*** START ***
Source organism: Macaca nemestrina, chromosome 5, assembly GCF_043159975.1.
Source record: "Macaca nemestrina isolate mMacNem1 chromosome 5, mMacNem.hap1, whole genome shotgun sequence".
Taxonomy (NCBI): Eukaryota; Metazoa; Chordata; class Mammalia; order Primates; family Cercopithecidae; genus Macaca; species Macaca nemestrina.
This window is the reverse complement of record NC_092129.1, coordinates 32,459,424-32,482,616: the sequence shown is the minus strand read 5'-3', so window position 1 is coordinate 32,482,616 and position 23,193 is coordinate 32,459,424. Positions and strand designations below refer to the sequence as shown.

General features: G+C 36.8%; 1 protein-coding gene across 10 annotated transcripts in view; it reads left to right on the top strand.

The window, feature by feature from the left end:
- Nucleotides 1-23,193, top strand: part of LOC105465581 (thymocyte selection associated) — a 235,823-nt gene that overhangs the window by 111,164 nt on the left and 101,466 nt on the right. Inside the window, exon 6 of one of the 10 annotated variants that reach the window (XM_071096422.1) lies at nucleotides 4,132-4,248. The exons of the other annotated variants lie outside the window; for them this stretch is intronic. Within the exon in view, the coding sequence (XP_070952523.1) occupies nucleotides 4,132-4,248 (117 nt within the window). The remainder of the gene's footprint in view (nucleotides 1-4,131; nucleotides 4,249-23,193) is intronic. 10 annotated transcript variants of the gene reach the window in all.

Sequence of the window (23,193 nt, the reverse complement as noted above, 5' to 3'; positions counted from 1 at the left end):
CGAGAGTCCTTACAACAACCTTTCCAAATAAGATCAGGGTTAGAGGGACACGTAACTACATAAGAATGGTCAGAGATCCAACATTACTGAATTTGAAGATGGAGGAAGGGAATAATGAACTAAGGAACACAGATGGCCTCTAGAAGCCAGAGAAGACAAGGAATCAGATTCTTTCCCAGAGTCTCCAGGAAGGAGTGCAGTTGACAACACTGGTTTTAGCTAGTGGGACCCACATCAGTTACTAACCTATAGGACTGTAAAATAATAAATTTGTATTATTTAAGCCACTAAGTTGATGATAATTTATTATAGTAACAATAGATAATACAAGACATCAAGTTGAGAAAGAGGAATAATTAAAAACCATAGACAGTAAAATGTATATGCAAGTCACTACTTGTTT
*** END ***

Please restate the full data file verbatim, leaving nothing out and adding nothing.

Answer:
Source organism: Macaca nemestrina, chromosome 5, assembly GCF_043159975.1.
Source record: "Macaca nemestrina isolate mMacNem1 chromosome 5, mMacNem.hap1, whole genome shotgun sequence".
Taxonomy (NCBI): Eukaryota; Metazoa; Chordata; class Mammalia; order Primates; family Cercopithecidae; genus Macaca; species Macaca nemestrina.
This window is the reverse complement of record NC_092129.1, coordinates 32,459,424-32,482,616: the sequence shown is the minus strand read 5'-3', so window position 1 is coordinate 32,482,616 and position 23,193 is coordinate 32,459,424. Positions and strand designations below refer to the sequence as shown.

General features: G+C 36.8%; 1 protein-coding gene across 10 annotated transcripts in view; it reads left to right on the top strand.

The window, feature by feature from the left end:
- Nucleotides 1-23,193, top strand: part of LOC105465581 (thymocyte selection associated) — a 235,823-nt gene that overhangs the window by 111,164 nt on the left and 101,466 nt on the right. Inside the window, exon 6 of one of the 10 annotated variants that reach the window (XM_071096422.1) lies at nucleotides 4,132-4,248. The exons of the other annotated variants lie outside the window; for them this stretch is intronic. Within the exon in view, the coding sequence (XP_070952523.1) occupies nucleotides 4,132-4,248 (117 nt within the window). The remainder of the gene's footprint in view (nucleotides 1-4,131; nucleotides 4,249-23,193) is intronic. 10 annotated transcript variants of the gene reach the window in all.

Sequence of the window (23,193 nt, the reverse complement as noted above, 5' to 3'; positions counted from 1 at the left end):
CGAGAGTCCTTACAACAACCTTTCCAAATAAGATCAGGGTTAGAGGGACACGTAACTACATAAGAATGGTCAGAGATCCAACATTACTGAATTTGAAGATGGAGGAAGGGAATAATGAACTAAGGAACACAGATGGCCTCTAGAAGCCAGAGAAGACAAGGAATCAGATTCTTTCCCAGAGTCTCCAGGAAGGAGTGCAGTTGACAACACTGGTTTTAGCTAGTGGGACCCACATCAGTTACTAACCTATAGGACTGTAAAATAATAAATTTGTATTATTTAAGCCACTAAGTTGATGATAATTTATTATAGTAACAATAGATAATACAAGACATCAAGTTGAGAAAGAGGAATAATTAAAAACCATAGACAGTAAAATGTATATGCAAGTCACTACTTGTTT